Plant tissue analysis (leaf petiole testing) of samples from established vineyards will tell you everything you need to know about the needs of your vines. The fees for these tests are very significant (Penn State charges $18 per variety). Soil testing should be done in conjunction with site selection, and, unless you are performing it yourself to save money, should be replaced with tissue analysis as the vineyard matures.
Visit our new page on this subject, use the links, and obtain a good grounding (no pun) before you plant.
Applying fertilizer in the first season of a new vineyard is not recommended. You don't want a lazy root system on your vines and artificially high rates of growth from excess nitrogen will lessen the chances for a vine to make it through its first winter.
Fertilizing the second year is an option, and should be practiced conservatively.
In fact, application of fertilizer throughout the life of the vineyard is a lesson in moderation. Vine mortality in abandoned vineyards is usually not caused by nutrient deficiency. Excessive fertilizer applications in well-tended vineyards frequently is a powerful contributor to the death of the plant. In certain climates with certain varieties, fertilizer as a source of nitrogen is not applied.
Where there is a need for nitrogen supplements in a vineyard, natural sources are preferred. It is a mistake to transfer lawn care practices to your vines (see Grapevine Troubleshooting/Soil Nutrient and Mineral Content on the Home Page). Urea (ammonium nitrate) as a source of nitrogen is ideal for a vineyard. About one cup per vine should be worked into the soil, or put into holes made with a dibble three of four inches around the trunk. Application on the soil surface will result in the material being broken down by the sun and the release of the nitrogen as a gas (there goes your money). Where tests indicate that nitrogen is low, two applications, one at bud swell and another at berry set are recommended.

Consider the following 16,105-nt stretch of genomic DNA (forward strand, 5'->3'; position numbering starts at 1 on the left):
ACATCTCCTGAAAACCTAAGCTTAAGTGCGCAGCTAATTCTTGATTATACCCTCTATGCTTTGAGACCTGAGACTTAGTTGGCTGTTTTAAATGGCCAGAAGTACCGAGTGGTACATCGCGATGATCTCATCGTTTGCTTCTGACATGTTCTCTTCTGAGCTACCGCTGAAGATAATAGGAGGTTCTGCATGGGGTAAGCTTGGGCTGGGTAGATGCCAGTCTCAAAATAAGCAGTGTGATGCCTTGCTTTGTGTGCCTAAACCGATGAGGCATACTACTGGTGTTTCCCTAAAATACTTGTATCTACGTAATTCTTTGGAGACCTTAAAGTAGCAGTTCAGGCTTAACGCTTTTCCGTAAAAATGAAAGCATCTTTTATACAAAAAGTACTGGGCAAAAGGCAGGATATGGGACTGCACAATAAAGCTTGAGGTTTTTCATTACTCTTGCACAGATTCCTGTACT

Animal manure is just as useful in a vineyard as anywhere else. The problem arises in controlling rate of and timing of application. It can be hazardous to have vines taking up nitrogen late in the season, remaining green instead of "hardening off" into woody canes and ultimately getting zapped by cold weather. The rate of breakdown of manure is a bit too indefinite for a vineyard. Seeking advice based upon experience is a good idea, and that's no bull.
Another drawback of using field manure, is the very good possibility that you will bring a substantial red mite population into your vineyard.
Your plant tissue lab may recommend supplementation of soil trace elements such as boron and manganese. Good links to grapevine nutrition documents may be found on the links page at the end of this section.
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